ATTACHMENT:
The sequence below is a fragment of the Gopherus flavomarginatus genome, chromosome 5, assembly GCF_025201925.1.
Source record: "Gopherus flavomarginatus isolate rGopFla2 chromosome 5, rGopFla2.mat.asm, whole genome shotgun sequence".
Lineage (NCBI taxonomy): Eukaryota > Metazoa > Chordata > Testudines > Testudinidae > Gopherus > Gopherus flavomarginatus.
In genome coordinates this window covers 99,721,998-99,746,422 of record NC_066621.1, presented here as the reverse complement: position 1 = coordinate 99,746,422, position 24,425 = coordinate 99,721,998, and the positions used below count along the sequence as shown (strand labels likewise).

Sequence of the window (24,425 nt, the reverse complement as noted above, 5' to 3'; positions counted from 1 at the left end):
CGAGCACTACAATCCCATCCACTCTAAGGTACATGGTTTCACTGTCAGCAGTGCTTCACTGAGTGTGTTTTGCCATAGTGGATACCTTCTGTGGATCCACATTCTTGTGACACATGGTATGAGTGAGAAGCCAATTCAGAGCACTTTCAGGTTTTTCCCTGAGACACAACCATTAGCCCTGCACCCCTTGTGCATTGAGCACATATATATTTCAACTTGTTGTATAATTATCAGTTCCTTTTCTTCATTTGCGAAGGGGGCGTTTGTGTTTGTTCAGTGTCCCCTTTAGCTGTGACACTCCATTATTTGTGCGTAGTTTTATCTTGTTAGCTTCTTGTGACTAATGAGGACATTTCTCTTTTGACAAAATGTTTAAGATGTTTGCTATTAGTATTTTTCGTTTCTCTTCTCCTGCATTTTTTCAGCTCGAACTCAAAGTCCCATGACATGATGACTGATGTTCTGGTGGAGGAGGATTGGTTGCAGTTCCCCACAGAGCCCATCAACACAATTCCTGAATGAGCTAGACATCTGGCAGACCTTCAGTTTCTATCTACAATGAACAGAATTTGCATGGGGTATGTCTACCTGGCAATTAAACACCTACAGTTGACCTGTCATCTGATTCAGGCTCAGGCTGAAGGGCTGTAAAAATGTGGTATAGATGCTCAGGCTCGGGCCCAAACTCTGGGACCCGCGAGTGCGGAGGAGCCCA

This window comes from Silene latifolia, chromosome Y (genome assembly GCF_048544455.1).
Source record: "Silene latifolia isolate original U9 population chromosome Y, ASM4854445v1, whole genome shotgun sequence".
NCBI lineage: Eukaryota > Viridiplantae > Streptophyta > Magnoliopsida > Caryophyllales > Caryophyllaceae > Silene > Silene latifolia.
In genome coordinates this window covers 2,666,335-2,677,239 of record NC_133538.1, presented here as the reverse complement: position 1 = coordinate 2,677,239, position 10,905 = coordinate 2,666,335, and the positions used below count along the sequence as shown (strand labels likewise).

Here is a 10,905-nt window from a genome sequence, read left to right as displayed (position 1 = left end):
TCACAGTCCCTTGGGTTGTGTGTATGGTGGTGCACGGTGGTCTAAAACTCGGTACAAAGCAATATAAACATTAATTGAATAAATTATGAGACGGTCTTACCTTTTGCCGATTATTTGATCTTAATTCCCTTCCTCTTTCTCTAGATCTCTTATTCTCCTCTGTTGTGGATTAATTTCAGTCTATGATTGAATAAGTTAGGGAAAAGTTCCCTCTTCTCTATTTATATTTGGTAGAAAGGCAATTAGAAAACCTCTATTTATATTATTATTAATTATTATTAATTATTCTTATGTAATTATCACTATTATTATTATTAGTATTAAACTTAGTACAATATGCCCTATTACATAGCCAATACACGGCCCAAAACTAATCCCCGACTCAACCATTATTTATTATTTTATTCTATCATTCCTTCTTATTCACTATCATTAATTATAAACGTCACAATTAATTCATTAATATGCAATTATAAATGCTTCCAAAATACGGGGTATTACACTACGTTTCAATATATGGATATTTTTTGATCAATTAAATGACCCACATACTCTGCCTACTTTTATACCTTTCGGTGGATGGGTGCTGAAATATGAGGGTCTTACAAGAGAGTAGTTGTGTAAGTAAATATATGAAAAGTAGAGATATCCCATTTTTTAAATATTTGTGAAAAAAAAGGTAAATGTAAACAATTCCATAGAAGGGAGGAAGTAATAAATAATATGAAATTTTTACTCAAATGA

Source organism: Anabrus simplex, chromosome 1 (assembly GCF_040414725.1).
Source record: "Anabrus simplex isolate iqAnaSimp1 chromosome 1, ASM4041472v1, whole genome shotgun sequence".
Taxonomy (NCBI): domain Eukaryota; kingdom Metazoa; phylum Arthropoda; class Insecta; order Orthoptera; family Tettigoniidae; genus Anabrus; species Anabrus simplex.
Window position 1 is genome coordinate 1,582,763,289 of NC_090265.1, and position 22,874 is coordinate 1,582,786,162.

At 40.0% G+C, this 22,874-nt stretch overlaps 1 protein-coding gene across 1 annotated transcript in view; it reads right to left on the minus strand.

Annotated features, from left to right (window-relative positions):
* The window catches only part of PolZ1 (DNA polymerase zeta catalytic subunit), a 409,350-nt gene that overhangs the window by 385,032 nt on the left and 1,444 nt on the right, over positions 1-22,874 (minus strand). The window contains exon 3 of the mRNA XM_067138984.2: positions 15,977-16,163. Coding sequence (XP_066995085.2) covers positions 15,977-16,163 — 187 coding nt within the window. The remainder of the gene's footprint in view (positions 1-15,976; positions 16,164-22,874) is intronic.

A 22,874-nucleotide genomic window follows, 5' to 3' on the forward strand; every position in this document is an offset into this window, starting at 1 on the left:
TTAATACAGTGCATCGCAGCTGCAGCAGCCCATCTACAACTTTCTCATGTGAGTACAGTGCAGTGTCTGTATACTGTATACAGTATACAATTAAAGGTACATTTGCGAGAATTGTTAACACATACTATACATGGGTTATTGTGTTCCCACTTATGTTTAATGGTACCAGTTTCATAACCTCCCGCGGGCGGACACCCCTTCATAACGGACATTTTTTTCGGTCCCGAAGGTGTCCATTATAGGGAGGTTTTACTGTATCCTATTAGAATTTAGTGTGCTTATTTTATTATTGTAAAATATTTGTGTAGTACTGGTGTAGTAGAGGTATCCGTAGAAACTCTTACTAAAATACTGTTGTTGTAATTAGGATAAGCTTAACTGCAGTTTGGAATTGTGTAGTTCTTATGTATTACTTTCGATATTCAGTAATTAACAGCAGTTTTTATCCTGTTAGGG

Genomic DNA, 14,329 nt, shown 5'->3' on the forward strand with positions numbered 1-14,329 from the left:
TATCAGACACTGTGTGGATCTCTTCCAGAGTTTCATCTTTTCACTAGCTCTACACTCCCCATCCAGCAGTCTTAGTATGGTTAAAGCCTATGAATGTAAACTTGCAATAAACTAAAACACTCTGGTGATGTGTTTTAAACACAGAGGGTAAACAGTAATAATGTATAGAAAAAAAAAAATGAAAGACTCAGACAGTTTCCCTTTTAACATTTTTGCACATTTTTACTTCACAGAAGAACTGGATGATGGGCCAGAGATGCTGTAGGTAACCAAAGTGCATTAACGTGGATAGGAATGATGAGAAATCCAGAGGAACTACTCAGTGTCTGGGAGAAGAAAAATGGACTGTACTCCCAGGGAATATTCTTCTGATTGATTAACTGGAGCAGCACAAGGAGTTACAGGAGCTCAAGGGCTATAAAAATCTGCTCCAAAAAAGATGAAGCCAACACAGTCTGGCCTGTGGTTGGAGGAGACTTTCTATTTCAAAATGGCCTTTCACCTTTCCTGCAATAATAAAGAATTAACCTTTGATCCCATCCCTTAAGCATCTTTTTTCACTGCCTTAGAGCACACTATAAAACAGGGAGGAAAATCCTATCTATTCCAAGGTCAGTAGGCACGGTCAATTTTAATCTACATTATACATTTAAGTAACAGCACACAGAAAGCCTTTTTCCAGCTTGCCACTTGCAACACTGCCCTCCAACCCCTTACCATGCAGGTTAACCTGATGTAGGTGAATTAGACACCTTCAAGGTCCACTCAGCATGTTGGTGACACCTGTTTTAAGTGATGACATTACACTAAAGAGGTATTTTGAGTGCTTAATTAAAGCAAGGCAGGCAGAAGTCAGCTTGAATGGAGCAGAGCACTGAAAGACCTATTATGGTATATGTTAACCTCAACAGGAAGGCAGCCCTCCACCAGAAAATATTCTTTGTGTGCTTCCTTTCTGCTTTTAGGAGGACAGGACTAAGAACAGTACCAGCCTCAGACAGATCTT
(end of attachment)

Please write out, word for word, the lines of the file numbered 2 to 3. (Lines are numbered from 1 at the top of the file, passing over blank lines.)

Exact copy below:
Source record: "Gopherus flavomarginatus isolate rGopFla2 chromosome 5, rGopFla2.mat.asm, whole genome shotgun sequence".
Lineage (NCBI taxonomy): Eukaryota > Metazoa > Chordata > Testudines > Testudinidae > Gopherus > Gopherus flavomarginatus.